An Interview with IEEE Voting Systems Standards Committee’s John Wack and Sarah Whitt
OE: Can you describe your current work with elections standards, who the collaborators are, and how this fits into the larger context of what the Institute of Electrical and Electronics Engineers (IEEE) does?
JW: In the Voting Systems Standards Committee (VSSC), we are currently working to produce several standards and guidelines, including for election results reporting, for election management system export, for event log export, and hopefully soon for voter registration database export. The collaborators include various election officials, voting system vendors, some people in industry, and others in academia. This fits quite naturally into IEEE’s framework.
SW: I joined the IEEE VSSC as an election official interested in the elections technology standards that IEEE and National Institute of Standards and Technology (NIST) were working on. The VSSC is developing several standards related to elections: a standard for blank ballot distribution to military voters was published before I joined the team; and we are finishing up an Election Results Reporting standard, for which I am the working group chair. The VSSC includes a wide range of participants, including election officials like myself, voting system vendors, academics, folks from NIST and the Elections Assistance Commission, election activists, media such as the AP, technologists, interested citizens, etc. This is the first IEEE project I have been involved with, but it seems like a natural fit given the other technology standards that IEEE issues.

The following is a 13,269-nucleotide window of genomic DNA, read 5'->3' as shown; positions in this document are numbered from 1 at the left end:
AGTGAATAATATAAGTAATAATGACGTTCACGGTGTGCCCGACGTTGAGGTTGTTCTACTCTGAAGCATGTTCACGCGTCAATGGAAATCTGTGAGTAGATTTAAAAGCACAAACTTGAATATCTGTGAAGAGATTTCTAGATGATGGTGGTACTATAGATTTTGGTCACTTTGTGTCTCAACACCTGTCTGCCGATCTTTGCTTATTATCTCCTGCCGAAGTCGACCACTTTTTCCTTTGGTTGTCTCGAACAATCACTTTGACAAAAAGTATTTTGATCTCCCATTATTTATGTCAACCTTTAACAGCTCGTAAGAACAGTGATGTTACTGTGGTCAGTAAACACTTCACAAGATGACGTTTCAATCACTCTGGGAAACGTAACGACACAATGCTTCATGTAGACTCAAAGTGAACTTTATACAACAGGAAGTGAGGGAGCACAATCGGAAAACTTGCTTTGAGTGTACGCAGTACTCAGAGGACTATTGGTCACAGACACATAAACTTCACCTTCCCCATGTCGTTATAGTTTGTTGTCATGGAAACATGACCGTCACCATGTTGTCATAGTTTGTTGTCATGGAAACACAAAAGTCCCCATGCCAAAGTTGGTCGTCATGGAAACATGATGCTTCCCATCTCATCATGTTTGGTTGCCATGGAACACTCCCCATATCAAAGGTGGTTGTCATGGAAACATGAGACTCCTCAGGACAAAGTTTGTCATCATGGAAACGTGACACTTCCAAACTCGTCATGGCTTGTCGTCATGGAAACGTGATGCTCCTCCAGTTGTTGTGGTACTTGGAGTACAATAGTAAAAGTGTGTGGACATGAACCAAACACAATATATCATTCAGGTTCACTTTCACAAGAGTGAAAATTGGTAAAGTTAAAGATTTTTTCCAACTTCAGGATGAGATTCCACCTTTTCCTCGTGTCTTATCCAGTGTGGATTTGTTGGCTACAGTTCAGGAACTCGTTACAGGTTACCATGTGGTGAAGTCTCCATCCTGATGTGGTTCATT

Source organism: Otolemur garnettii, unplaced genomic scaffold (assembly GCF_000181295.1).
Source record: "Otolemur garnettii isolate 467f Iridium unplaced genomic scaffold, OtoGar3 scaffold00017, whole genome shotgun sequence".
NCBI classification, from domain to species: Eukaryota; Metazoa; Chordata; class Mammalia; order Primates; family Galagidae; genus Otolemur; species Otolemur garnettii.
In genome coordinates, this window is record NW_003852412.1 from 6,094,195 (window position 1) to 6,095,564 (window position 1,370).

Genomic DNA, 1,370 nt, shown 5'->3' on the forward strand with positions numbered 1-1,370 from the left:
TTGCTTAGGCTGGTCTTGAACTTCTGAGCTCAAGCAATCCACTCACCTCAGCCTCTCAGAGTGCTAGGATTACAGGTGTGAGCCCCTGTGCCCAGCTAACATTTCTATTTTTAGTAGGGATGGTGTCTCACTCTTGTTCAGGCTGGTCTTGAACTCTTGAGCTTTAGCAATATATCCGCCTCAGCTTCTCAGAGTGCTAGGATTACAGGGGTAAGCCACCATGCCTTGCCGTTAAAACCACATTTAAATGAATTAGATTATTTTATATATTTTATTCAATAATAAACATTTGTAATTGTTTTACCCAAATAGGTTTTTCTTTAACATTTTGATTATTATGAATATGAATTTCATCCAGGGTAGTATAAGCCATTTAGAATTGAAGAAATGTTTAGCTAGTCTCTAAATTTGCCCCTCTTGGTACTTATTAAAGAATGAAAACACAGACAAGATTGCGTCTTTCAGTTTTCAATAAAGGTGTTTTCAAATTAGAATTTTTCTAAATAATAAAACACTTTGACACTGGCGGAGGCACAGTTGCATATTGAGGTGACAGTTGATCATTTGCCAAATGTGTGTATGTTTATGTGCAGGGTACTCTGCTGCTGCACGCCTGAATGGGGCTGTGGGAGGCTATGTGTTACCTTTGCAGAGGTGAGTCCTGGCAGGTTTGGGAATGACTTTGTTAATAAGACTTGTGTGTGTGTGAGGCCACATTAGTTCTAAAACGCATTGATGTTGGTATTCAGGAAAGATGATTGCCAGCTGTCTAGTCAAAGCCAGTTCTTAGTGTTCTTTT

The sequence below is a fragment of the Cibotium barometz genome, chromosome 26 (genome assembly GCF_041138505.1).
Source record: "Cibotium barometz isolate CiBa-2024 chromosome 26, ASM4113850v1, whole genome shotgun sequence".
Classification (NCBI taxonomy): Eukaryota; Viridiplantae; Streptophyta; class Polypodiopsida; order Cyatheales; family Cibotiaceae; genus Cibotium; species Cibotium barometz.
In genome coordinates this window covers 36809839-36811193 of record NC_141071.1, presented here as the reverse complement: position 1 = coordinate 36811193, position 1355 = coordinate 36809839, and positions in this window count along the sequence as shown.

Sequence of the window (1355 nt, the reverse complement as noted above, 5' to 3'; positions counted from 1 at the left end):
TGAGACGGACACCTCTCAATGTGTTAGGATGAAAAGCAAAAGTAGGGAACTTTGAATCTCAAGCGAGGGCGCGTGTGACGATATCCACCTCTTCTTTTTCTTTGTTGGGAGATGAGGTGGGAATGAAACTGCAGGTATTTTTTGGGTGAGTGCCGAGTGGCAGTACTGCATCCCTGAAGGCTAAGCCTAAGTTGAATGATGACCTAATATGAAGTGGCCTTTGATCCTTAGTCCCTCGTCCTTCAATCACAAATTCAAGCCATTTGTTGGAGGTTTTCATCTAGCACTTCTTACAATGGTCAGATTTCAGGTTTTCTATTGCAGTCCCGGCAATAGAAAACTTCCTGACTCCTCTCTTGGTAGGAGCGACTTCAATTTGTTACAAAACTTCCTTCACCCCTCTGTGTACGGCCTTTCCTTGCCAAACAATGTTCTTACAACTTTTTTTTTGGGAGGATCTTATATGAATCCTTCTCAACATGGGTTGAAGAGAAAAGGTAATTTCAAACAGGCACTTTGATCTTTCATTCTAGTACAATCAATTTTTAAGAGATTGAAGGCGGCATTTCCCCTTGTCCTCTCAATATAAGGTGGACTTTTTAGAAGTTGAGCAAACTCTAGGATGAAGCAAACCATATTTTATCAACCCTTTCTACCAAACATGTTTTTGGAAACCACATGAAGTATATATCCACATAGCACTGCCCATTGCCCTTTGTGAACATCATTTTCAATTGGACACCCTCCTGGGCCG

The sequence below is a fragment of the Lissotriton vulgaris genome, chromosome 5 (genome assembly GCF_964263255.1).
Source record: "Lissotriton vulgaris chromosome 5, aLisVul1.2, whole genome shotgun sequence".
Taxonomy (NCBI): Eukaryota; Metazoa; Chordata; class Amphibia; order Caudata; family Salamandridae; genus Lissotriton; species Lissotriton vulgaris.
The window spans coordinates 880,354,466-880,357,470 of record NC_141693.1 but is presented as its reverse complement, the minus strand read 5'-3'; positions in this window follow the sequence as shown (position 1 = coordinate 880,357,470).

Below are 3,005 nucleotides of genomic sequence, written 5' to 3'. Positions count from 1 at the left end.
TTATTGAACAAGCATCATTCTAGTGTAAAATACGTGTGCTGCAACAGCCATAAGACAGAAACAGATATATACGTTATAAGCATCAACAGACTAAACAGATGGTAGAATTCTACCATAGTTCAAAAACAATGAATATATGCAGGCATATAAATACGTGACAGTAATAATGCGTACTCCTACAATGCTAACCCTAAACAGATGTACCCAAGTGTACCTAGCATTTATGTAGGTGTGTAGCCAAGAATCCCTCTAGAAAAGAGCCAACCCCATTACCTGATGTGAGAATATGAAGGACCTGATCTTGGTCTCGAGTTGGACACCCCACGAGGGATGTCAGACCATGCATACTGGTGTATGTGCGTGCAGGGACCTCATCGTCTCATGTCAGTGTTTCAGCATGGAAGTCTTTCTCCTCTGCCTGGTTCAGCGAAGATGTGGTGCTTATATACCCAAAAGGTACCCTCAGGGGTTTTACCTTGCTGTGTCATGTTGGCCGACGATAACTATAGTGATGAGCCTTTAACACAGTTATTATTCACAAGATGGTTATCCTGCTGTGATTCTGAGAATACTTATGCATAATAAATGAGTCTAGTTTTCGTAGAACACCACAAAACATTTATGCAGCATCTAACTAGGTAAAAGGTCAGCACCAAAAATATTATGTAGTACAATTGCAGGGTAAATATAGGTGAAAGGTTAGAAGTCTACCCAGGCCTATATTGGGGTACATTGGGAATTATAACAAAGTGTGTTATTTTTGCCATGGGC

I have also been an active participant in the Pew-sponsored Voting Information Project (VIP), which works with states to provide election data such as polling places and sample ballots in a common data format for consumers like Google and Microsoft to use in their search engines and other tools to assist voters.
OE: How does this work relate to recent efforts to improve voting systems nationally?
JW: The IEEE was engaged in producing voting system standards prior to the passage of the Help America Vote Act (HAVA) in 2002. The EEC and NIST then began producing voluntary voting system guidelines. In recent years, though, the EAC has become somewhat inactive because of the absence of commissioners and thus, new voting system standards have not been approved. NIST then began working with the IEEE as a pathway to developing needed voting system standards that can be adopted voluntarily by states.
SW: I have not been involved in national work related to voting systems, however Wisconsin and other states were involved in the voting system testing and approval process run by the National Association of State Election Directors prior to the Help America Vote Act of 2002.